Neurofibromatosis is a set of three genetic conditions which cause tumours to grow along the nerves. The name “neurofibromatosis”, translated roughly, means “nerve tumour increase”. Tumours are non-cancerous but may cause a range of symptoms of varying severity. Neurofibromatosis can affect all ages, races and genders.
There are three conditions which come under the heading “neurofibromatosis”:
- Neurofibromatosis type 1 (NF1), sometimes known as von Recklinghausen disease
- Neurofibromatosis type 2 (NF2)
In some patients, marks and tumours caused by NF1 may lead to changes to your appearance. This can impact your mental health. NF2 and schwannomatosis can also lead to very noticeable visible differences. On this page, we focus mainly on NF1, as this is the most common form of neurofibromatosis. However, we have also included some information about NF2 and schwannomatosis – you can skip to that section of the page by clicking here.
You can find out more about NF2 and schwannomatosis on the Nerve Tumours UK and NHS websites:
NF1 causes a lot of different symptoms. Some of these may affect patients very mildly, causing little more than minor skin changes. About a third of patients have a related medical condition at some point in their lives. These related conditions may be mild or more severe.
Symptoms of NF1 may include the following, although you won’t necessarily have all of these symptoms:
- Painless coffee-coloured patches (known as “café-au-lait spots”) may be present at birth or develop in the first three years.
- Freckle clusters in unusual places, particularly the armpits or groin, which usually appear by age 5.
- Non-cancerous nerve tumours, known as “neurofibromas”. These may appear as pea-size bumps on the skin (cutaneous neurofibromas). If they develop where several nerves meet (plexiform neurofibromas), large swellings may occur. These can cause pain, weakness, numbness, bleeding and, depending on the location, bowel or bladder problems. The number of tumours varies.
- Tumours of the optic pathway affect around 15% of children with NF1, usually appearing by age 6. Smaller tumours may not affect the vision at all, but faster-growing tumours can interfere with the eyesight.
- Growths on the iris of the eye (known as “Lisch nodules” or “iris hamartomas”), which are usually harmless.
- Bone problems, often affecting the eye socket and tibia (shinbone).
- High blood pressure.
- Symptoms affecting physical development, including scoliosis (which causes the spine to curve sideways), which affects about 10% of NF1 patients. Other symptoms include a larger-than-average head and smaller overall size.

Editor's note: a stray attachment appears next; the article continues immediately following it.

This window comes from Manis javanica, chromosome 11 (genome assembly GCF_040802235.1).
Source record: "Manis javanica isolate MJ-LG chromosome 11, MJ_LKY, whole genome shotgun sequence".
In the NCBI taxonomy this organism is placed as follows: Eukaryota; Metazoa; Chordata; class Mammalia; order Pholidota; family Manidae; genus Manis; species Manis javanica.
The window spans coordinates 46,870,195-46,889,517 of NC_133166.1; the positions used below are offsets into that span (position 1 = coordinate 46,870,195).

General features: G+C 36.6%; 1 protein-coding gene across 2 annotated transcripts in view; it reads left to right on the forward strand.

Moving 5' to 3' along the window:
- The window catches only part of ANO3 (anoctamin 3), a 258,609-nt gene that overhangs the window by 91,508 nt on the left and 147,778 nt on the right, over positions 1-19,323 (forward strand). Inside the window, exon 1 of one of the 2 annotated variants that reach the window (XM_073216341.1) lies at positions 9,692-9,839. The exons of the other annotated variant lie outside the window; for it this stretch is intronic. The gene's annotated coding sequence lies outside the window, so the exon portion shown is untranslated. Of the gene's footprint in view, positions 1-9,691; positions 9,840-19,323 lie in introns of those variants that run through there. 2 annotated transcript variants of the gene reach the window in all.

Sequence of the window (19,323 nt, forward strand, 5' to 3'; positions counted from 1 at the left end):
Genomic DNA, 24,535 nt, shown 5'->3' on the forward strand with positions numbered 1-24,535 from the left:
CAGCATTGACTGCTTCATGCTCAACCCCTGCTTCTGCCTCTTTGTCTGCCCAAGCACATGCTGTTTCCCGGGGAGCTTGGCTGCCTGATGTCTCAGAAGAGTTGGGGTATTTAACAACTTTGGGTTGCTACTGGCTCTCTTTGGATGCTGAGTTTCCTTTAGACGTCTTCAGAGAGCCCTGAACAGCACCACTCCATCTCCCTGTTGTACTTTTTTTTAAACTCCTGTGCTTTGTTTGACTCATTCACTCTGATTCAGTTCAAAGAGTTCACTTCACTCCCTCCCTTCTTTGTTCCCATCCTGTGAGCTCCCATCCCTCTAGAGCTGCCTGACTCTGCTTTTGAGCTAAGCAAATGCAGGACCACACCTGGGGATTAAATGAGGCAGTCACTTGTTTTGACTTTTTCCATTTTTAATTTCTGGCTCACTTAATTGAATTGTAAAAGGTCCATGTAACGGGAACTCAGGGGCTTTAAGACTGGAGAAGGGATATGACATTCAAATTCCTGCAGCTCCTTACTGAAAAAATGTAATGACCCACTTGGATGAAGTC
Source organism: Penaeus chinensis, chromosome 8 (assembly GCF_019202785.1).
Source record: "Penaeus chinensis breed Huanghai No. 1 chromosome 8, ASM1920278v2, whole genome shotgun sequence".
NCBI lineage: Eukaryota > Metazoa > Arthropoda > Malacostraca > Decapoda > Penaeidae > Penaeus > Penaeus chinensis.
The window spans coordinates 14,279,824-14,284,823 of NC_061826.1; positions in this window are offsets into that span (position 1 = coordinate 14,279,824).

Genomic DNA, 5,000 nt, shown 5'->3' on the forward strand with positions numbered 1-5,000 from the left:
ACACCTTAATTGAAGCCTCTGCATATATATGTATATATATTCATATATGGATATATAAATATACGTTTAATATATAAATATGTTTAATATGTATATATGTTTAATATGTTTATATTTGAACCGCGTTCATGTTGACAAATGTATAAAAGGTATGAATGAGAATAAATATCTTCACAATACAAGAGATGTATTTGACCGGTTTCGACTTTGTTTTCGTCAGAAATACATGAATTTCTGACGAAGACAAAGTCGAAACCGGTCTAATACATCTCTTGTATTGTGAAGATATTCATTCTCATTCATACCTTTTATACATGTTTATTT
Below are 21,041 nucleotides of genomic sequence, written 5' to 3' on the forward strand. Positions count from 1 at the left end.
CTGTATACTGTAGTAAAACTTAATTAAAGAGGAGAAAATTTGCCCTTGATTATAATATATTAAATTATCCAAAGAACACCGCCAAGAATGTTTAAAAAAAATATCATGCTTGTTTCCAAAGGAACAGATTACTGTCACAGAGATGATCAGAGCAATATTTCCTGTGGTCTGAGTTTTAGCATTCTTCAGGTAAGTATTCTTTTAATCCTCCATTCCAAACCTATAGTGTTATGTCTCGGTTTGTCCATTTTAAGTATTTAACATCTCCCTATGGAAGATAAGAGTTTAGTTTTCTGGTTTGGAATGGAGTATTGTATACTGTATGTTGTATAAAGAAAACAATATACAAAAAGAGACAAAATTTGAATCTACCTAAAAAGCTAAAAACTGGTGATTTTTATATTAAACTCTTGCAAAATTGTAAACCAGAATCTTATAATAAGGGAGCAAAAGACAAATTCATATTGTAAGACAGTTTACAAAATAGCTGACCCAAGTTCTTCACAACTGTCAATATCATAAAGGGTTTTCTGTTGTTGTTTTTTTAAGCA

- Around half of children with NF1 have attention deficit hyperactivity disorder (ADHD).
- Between one and two-thirds of people with NF1 have learning difficulties.
Other symptoms which may occur:
- Malignant peripheral nerve sheath tumours – cancers which typically develop in the late 20s or early 30s.
- Brain tumours, which may cause no noticeable symptoms.
- Gastrointestinal symptoms, depending on the location of tumours, which may cause pain, bleeding from the bottom and diarrhoea or constipation.
NF1 may be affected by pregnancy. Most women with NF1 should be able to have a healthy pregnancy. Sometimes, more neurofibromas can appear because of hormonal changes brought on by pregnancy.
Women under 50 who have NF1 are at an increased risk of breast cancer, and should begin screenings aged 40.
How do symptoms affect the appearance?
NF1 may not affect the way you look. However, some people with NF1 experience one or more symptoms which affect their appearance:
- Café-au-lait spots, the most common symptom, may be the only visible symptom of NF1.
- In some patients, neurofibromas may cause significant visible differences. However, in many cases, neurofibromas may be invisible to others.
- Scoliosis (where the vertebrae which make up the backbone form a curve instead of being straight).
- An enlarged head, smaller-than-average size are other possible symptoms which affect the physical appearance of people with NF1.